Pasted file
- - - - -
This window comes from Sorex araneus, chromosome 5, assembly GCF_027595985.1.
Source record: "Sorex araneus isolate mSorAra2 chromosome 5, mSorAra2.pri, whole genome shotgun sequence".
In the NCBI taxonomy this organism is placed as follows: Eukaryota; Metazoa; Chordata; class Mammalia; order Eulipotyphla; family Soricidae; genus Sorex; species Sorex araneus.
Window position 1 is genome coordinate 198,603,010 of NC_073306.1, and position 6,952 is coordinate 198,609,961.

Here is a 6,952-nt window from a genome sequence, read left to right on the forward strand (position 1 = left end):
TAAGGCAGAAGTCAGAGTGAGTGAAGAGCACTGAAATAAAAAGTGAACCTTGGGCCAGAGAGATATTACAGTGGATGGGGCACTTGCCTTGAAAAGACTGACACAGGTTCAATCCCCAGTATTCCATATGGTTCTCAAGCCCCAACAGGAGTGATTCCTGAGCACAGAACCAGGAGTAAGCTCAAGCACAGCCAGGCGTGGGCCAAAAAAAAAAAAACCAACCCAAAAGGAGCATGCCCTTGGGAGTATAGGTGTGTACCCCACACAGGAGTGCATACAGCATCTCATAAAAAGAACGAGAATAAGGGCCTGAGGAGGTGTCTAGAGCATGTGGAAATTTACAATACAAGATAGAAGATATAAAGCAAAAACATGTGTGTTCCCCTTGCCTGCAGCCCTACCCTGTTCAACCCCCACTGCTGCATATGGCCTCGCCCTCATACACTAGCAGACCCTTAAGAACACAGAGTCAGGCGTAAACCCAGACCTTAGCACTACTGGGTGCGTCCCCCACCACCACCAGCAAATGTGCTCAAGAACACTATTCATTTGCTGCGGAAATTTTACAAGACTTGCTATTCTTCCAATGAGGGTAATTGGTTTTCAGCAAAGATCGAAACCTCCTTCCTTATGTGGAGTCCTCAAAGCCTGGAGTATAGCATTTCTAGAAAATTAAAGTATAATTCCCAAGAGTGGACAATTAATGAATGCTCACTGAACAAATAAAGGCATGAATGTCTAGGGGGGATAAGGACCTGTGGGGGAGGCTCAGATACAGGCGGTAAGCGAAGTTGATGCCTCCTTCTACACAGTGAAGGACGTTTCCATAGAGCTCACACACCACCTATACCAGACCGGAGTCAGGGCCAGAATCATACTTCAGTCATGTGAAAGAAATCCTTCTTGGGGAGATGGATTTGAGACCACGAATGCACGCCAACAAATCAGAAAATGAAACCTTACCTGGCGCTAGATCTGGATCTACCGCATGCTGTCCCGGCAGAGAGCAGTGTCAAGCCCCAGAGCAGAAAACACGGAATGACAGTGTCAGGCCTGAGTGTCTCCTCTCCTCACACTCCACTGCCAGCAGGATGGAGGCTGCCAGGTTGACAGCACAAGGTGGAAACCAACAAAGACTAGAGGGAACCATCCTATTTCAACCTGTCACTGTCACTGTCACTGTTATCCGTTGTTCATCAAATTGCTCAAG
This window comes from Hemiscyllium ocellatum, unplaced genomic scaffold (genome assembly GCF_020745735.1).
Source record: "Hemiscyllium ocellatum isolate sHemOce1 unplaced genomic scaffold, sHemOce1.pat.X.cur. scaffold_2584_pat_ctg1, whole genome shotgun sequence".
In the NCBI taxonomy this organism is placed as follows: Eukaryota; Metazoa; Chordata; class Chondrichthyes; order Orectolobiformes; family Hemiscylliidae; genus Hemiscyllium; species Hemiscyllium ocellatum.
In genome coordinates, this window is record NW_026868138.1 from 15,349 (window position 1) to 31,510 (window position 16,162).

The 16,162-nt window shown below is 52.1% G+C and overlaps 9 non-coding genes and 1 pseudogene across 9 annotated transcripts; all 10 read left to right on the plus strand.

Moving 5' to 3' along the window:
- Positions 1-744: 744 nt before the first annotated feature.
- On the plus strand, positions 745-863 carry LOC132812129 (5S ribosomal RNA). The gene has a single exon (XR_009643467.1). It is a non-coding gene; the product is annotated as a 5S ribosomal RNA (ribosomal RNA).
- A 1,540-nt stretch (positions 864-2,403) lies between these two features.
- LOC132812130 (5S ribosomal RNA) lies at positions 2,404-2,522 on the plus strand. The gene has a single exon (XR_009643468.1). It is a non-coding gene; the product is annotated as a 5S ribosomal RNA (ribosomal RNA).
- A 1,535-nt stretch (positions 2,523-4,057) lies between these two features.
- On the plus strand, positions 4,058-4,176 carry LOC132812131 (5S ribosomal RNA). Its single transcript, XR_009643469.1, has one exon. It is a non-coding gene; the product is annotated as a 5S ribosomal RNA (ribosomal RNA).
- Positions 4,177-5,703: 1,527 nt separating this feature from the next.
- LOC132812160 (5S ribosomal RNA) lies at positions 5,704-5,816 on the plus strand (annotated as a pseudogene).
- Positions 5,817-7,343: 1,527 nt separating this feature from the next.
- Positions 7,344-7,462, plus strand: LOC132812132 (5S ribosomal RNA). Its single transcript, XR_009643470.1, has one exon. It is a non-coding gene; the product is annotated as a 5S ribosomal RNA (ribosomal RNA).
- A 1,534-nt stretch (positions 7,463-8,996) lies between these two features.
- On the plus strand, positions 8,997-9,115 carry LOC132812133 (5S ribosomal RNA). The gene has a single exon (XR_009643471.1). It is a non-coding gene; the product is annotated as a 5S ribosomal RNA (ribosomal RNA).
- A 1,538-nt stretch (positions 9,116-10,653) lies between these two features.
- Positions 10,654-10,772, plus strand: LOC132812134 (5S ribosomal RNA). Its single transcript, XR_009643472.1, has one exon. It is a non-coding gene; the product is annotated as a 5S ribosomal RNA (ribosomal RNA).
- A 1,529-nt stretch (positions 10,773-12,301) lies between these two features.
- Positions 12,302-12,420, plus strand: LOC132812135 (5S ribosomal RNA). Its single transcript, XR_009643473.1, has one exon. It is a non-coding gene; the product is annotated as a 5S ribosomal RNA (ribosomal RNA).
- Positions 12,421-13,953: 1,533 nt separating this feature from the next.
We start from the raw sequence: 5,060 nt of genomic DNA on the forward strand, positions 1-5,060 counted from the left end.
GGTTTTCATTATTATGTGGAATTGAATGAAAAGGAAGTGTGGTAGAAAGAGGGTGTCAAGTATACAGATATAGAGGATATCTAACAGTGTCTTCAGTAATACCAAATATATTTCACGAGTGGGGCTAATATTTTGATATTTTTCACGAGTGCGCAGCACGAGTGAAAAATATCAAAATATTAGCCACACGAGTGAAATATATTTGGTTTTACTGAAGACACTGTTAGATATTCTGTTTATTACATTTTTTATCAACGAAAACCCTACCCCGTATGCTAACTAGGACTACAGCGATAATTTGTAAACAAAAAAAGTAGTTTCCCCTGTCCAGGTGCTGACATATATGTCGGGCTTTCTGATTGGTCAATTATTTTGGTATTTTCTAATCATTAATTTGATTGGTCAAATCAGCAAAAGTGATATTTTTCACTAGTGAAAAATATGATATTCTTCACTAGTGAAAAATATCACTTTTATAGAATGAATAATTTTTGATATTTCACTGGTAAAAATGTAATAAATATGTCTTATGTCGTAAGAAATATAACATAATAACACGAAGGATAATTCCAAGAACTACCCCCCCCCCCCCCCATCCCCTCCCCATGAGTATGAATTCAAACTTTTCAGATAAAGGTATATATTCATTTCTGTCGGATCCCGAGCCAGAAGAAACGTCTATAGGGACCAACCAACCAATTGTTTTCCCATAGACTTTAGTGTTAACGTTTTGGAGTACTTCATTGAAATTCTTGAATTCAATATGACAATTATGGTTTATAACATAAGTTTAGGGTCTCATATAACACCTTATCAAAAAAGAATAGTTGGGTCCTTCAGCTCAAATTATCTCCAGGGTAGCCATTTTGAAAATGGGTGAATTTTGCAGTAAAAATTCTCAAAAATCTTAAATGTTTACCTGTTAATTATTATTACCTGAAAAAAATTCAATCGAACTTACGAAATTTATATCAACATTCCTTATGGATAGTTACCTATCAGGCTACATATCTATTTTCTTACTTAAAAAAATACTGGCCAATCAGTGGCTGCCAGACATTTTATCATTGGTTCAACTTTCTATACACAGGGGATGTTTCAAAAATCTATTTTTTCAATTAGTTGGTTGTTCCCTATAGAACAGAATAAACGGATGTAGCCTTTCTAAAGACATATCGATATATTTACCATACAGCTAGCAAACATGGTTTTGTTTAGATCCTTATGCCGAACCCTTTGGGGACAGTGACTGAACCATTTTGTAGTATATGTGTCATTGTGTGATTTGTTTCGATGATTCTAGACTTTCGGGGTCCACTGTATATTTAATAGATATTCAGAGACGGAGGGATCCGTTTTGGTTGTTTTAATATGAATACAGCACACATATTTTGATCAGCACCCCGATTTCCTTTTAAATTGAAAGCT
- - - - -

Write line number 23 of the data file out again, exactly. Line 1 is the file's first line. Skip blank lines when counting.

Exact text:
- A 1,534-nt stretch (positions 7,463-8,996) lies between these two features.